Are driving doubles/triples as terrifying as many make it?

Discussion in 'LTL and Local Delivery Trucking Forum' started by bentstrider83, Mar 16, 2021.

  1. MACK E-6

    MACK E-6 Moderator Staff Member

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    Funny you should mention that.

    I saw quite a few meteors back when I was running nights.
     
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  3. Digman943

    Digman943 Light Load Member

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    Yea night driving is great if you can handle it. Some people just cannot. I’m to the point of hating driving a truck during the day now. Seems like I’m moving so slow vs driving at night. Plus all the morons are typically out during the daylight morning hours. There’s a reason most of they guys I work with have 20+ years seniority. LTL is probably one of the best paying driving jobs out there. Home every day holidays and weekends off. Pretty easy to make 100k plus a year once your at scale. Give it a shot! Best of luck with your job search.

    Oh empty pups in the snow are the worst thing about em.
     
  4. bentstrider83

    bentstrider83 Road Train Member

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    Yeah, definitely seems like the best place to move onto once I could land a job in the right location. I'm probably just going to keep at it over here at the food grade place until an Albuquerque or Phoenix Linehaul or fuel spot finally let's me on board. So far it's been a rinse/repeat process of "apply-denied-reapply" at my preferred locations until something finally happens.

    I mean, I also get offers for seemingly immediate hires from multiple LTL/linehauls for nights/weekend spots up in the Denver area. But apart from the 20 something tech workers to deal with, that last snow storm keeps reminding me that winters and snow sports make me into a sour grape.


    So yep, definitely gonna keep at it until I slide in to the right spot.
     
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  5. homeskillet

    homeskillet Road Train Member

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    Cryo pays pretty good, and it's still tank work.

    Or is your heart REALLY set on fuel?
     
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  6. bentstrider83

    bentstrider83 Road Train Member

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    Anything that has me home everyday and works a somewhat normal schedule. Fuel and LTL linehaul seems to fit that bill. I've looked into cryo jobs and I can't seem to find anything local/daycab. It all seems to be "out for weeks/the truck is your home now". But enlighten me if my brain is turning into mush.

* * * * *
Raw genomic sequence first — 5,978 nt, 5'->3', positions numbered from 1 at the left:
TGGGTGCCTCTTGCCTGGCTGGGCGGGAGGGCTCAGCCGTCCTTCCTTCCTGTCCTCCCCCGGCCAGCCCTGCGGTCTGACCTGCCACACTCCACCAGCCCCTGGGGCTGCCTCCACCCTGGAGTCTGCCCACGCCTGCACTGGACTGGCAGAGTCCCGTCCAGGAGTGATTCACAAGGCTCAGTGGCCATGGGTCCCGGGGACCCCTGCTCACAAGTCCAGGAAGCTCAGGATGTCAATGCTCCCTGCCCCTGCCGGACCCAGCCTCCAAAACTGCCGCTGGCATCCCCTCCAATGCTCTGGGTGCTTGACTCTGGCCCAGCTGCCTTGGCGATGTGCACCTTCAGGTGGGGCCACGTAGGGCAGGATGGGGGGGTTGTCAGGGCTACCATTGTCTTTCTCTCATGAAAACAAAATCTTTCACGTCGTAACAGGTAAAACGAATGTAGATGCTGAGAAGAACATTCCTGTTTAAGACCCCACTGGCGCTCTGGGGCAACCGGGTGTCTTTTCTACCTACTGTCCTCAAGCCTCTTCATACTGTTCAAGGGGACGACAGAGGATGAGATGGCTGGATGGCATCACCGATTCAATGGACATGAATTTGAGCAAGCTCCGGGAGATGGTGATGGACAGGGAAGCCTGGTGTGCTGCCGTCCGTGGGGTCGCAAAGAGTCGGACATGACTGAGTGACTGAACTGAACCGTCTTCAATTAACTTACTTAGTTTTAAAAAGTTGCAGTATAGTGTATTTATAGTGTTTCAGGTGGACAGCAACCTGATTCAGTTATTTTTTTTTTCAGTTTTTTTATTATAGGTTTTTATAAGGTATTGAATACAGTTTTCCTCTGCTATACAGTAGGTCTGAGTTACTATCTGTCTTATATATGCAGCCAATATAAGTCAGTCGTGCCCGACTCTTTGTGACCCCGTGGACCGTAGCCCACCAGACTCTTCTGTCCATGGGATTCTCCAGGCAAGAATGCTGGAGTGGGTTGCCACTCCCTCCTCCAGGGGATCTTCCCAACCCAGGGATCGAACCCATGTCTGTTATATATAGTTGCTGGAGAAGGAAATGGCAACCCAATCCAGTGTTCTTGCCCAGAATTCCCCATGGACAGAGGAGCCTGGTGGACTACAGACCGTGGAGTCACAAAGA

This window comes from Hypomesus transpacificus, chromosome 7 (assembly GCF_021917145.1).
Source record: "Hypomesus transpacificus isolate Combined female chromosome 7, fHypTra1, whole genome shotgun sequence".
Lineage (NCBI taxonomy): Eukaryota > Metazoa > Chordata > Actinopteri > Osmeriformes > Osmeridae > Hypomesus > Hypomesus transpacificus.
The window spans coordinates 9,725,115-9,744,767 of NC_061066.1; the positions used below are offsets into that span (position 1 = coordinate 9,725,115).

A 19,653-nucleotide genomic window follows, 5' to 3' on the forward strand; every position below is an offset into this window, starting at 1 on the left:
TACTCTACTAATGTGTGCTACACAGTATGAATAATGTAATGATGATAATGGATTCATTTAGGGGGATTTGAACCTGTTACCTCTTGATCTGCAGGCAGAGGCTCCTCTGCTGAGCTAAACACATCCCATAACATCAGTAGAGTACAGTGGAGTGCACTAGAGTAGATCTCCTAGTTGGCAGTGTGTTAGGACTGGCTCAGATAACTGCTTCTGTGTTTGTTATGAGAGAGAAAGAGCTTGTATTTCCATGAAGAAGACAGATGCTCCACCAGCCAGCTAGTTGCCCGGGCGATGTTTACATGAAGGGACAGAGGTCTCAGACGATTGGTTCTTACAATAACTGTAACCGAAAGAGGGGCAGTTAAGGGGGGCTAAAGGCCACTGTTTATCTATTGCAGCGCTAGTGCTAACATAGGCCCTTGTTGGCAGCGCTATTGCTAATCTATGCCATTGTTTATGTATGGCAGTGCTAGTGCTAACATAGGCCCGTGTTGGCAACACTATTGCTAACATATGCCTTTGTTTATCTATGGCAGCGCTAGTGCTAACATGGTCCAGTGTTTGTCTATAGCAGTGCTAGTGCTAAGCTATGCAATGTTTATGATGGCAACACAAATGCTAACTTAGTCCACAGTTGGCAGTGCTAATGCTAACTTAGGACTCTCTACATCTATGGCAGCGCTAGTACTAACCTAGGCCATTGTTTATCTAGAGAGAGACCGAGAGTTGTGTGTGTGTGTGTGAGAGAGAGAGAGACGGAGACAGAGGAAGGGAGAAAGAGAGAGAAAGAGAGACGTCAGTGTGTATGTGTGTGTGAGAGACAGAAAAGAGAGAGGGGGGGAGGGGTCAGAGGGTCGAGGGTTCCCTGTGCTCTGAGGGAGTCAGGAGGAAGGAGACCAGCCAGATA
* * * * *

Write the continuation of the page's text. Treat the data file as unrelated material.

Only reason I go into that is because the past eight years I've been driving milk tankers. Seven of those were loading and the varying schedule and piling up of pickups each night on top of those already on your schedule drove me mad. Nearly the past year though, I've been on 2-4 nights out regional. It's alright for now, but I eventually want to be in my own bed each night and not dealing with engine noise from some cowboy parking right next to me.
     
  7. snowlauncher

    snowlauncher Heavy Load Member

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    You could do worse than a night linehaul gig pulling sets(doubles), or trains(triples)... I run a nightly gig from Idaho north into central Montana. Doubles and triples, weather allowing. 520 miles round trip plus drop and hook and fueling time paid. The road conditions can really get crappy about 8 months out of the year, but the compensation is quite good. I'm home everyday, weekends and holidays off... It's tough for some drivers to deal with, but it's a good fit for me.
    IMO, If you have to deal with snow, ice, chaining up, and possible blizzard conditions, it's better when there's not much traffic around. You can focus more on how you operate the truck and not have to worry about all of the idiots around you. I think it's less nerve wracking.
     
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  8. tallguy66

    tallguy66 Light Load Member

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    brave man
     
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  9. bentstrider83

    bentstrider83 Road Train Member

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    That's pretty much it. I could deal with all of that if needed. But if there's still a bunch of tourists out crowding up the roads to get their Nordic Sports on, then they better deal with the consequences of playing around in that sort of weather like the Vikings they think they still are.

    All those Eriks and Elsa's out there in their crossovers.
     
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  10. MBAngel

    MBAngel Medium Load Member

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    I'm an older lady. I love driving doubles. They follow so much better than a 53 when turning corners. Sure you can't back them, but I always seem to find a place to park when I need to. I drive a sleeper cab, so no hotels for me. In high winds, they are considered light, so just like a 53 with 20k or less, you stop. I've driven in all kinds of weather with them, and as long as you're smooth on the steering, they don't wiggle much.
     
  11. REO6205

    REO6205 Trucker Forum STAFF Staff Member

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    The only time doubles might give you real problems is on ice or snow. Most doubles are pulled with a single drive tractor and chaining up gets to be routine.
    Going downhill on snow or ice can be a real adventure. A lot of drivers will put drag chains on the back trailer but if the trailer is light they won't do you a huge amount of good.
     
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